You do not stand up to people like Ms. Davis because, on a gut level, you think she is right.
I know that you do not believe she is right. You string the propositions together from beginning to end and calculate all of the disjunctive syllogisms and constructive dilemmas and you know the conclusion, “Atheists are bad people,” cannot be supported.
And perhaps you can handle your atheism on an unemotional, intellectual level. You can debate the Bible with the best of them and even wear your t-shirts with the big letter A on them. But these are harmless. These are things that allow a person to think that they are doing something without actually doing something.
If you could attach some real-world accomplishments to this symbol, that would be different. If this were the case, then the symbol would be the symbol for “those of us who accomplished this thing.” In the absence of accomplishment, it is just so much red pigment on cloth (or red photons emitting from a web page).
And if I am wrong, then you tell me why Ms. Davis’ next committee hearing is not packed with a standing-room only crowd with signs that say, “We have a right to be here!” and slogans like, “Get out of that chair, Ms. Davis. Bigots like you have no right to be here.”
If I am wrong, then you tell me why atheists parents are letting their schools teach their children that those who do not favor “one nation under God” are as bad as those who do not favor “liberty and justice for all?”
But if I am right . . . .
If I am right, than we are guilty of letting that same message of shame get passed on to the next generation, and they will act the same way we do. They, too, will learn to do nothing while they are declared unfit to be judges, as bad as those who do not favor ‘liberty and justice for all’, not fit to be counted as ‘one of us’ if they do not trust in God, guilty of every terrorist attack, hurricane, and school shooting that strikes the country, guilty of the worst atrocities of the 20th century, and advocates of a philosophy of destruction that ‘have no right’ to address legislatures in this country.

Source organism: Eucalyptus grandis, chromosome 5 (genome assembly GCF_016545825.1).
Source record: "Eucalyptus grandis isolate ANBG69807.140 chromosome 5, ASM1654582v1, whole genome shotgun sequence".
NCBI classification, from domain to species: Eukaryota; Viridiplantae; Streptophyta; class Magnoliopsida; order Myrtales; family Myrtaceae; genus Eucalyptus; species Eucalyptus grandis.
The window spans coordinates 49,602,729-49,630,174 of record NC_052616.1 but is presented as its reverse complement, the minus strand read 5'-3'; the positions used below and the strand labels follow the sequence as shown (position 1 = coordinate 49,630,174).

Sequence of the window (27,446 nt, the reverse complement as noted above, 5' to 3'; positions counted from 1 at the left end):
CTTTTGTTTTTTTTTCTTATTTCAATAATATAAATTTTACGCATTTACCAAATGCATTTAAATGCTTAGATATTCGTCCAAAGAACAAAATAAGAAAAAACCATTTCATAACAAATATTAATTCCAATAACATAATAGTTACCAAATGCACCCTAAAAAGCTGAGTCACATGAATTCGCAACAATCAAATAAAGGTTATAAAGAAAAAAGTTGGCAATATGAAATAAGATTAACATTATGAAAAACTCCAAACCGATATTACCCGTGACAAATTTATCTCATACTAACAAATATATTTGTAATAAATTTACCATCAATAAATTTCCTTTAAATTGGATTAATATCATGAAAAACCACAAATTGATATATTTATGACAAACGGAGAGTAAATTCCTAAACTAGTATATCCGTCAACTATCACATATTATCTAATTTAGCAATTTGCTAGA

Some of those atheist children (or children who later become atheists) might actually want to be judges, or representatives, or President. Some might even be good at it. But we close down these options when we let the next generation to learn the same lessons that we learned – that being an atheist is something to be ashamed of.
Sooner or later, hopefully, a generation will come along that says, “No. It stops here. You will not teach my child that those who do not favor ‘one nation under God’ are as bad as those who do not favor ‘liberty and justice for all’. You will pay with your job if you should declare that atheists are not qualified to be judges or have no right to offer testimony before a state legislature. If you produce a movie that tries to blame atheists for the holocaust you will be met with a cry that will ensure that everybody in the country hears how bigoted your claims are. And if you ever again try to blame us for a school shooting, hurricane, terrorist attack, or anything similar you will be met with a storm of protest that will bury your career.
These are the morally appropriate responses to these types of insults. Failure to respond in this way is not a morally permissible option. Failure to respond in this way says that we are going to allow the next generation to suffer the same insults and degradations that we suffer.
Until, sooner or later, one generation decides that they will do something different.
I would like it to be this generation.